Harvest 2019 has wrapped up, save small quantities of fruit destined for sweet late harvest wines. Beware of proclamations about the quality of the vintage—even the ones I myself have written. The proof will be in the bottle and we’ll start seeing the 2019s in the spring (for the whites and rosés) and further into the future (for the red wines).
This much is clear, however: in general, 2019 will likely be considered a better vintage than 2018, especially for red wines. Even given a somewhat rainy October.
But back, for a minute, to 2018. I don’t expect to be blown away by very many 2018 reds, but that doesn’t mean good wines won’t come from the leaner, less-ripe vintage. The wines will just be different—both intentionally and naturally.
Bedell Cellars 2018 First Crush Red is the first sub-$20 red I’ve tasted from 2018 and is the perfect Monday-through-Thursday night red wine.
“2018 was a cooler vintage,” says Bedell winemaker Rich Olsen-Harbich. “Many red grapes came in with higher acidity and lower sugar levels than in past vintages which actually lent itself well to making this kind of wine.”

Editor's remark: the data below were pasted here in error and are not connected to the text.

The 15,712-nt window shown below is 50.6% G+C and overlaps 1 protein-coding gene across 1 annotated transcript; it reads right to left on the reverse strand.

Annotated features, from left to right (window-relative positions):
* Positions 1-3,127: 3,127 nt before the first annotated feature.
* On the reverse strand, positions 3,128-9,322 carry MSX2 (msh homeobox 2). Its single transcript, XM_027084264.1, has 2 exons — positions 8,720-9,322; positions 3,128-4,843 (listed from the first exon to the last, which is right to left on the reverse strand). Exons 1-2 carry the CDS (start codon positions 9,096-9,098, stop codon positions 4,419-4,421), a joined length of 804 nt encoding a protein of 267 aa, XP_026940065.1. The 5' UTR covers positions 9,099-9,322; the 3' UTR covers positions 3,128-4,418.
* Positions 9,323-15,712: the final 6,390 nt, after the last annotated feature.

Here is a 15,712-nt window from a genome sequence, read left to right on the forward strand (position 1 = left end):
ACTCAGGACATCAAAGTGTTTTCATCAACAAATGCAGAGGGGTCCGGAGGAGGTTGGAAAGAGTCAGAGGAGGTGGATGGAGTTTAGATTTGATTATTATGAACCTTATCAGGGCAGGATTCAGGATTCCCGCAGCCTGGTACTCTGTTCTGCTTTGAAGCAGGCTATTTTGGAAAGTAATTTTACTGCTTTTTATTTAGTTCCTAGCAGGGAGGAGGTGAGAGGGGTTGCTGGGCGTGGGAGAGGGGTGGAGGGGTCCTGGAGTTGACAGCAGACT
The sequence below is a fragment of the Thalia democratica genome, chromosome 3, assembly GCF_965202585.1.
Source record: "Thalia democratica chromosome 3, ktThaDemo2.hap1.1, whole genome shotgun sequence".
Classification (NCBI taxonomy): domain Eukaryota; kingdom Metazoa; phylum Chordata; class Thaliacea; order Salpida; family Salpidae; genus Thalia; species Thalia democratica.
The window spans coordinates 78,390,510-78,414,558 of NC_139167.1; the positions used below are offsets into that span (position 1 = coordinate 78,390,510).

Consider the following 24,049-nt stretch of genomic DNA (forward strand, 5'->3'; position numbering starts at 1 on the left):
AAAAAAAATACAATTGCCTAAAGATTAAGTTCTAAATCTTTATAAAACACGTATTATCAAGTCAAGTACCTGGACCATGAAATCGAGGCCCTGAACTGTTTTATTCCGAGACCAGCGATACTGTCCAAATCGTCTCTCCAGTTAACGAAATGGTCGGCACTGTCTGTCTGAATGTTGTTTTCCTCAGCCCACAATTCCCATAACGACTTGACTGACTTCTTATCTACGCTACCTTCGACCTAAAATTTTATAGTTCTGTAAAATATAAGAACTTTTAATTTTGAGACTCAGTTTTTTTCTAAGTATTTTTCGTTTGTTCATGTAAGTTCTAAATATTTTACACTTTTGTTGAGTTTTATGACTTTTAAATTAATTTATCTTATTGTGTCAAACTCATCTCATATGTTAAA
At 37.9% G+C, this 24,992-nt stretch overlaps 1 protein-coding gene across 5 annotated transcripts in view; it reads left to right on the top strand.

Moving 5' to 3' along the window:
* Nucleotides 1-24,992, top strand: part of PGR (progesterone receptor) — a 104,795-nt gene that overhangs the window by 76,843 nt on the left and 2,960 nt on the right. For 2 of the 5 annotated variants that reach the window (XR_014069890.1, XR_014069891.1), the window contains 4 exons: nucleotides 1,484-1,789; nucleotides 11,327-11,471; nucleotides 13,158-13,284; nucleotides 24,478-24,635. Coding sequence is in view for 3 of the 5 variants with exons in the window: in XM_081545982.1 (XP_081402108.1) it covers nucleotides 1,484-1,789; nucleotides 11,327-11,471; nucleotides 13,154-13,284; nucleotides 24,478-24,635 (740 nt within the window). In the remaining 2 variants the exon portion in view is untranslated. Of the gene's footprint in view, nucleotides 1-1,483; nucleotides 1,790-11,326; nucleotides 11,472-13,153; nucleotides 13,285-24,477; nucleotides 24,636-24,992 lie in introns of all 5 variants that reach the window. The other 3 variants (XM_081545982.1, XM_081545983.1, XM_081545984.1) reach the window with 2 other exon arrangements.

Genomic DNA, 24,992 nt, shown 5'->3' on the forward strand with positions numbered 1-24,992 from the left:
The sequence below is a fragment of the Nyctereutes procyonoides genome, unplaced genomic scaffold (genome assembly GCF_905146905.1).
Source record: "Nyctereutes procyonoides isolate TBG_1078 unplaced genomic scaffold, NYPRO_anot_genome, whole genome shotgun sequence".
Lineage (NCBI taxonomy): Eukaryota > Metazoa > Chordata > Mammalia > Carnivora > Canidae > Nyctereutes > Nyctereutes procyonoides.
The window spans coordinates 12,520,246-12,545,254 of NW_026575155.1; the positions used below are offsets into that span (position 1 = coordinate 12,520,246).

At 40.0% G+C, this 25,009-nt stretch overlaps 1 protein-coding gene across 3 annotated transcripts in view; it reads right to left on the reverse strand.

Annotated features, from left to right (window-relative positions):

First Crush Red is 70% merlot and 30% cabernet franc this year and half of the fruit went through carbonic maceration, a winemaking technique best known in the Beaujolais region of France, in which whole berries are fermented in a carbon dioxide-rich environment prior to crushing. The other half spent only one week on the skins, which according to Olsen-Harbich makes this wine “easy to drink with low tannin and lots of upfront fruit.”
Juicy and fresh, it smells and tastes of fresh red berries—mostly strawberries and red cherry—with a subtle earthiness. It’s light-bodied and a straightforward accompaniment to a wide range of foods.
“This is really made to be an everyday red wine that can be enjoyed with just about any dish,” says Olsen-Harbich. “Shellfish, grilled fish. Chicken, veal, pasta, pizza and burgers—you name it…it works!”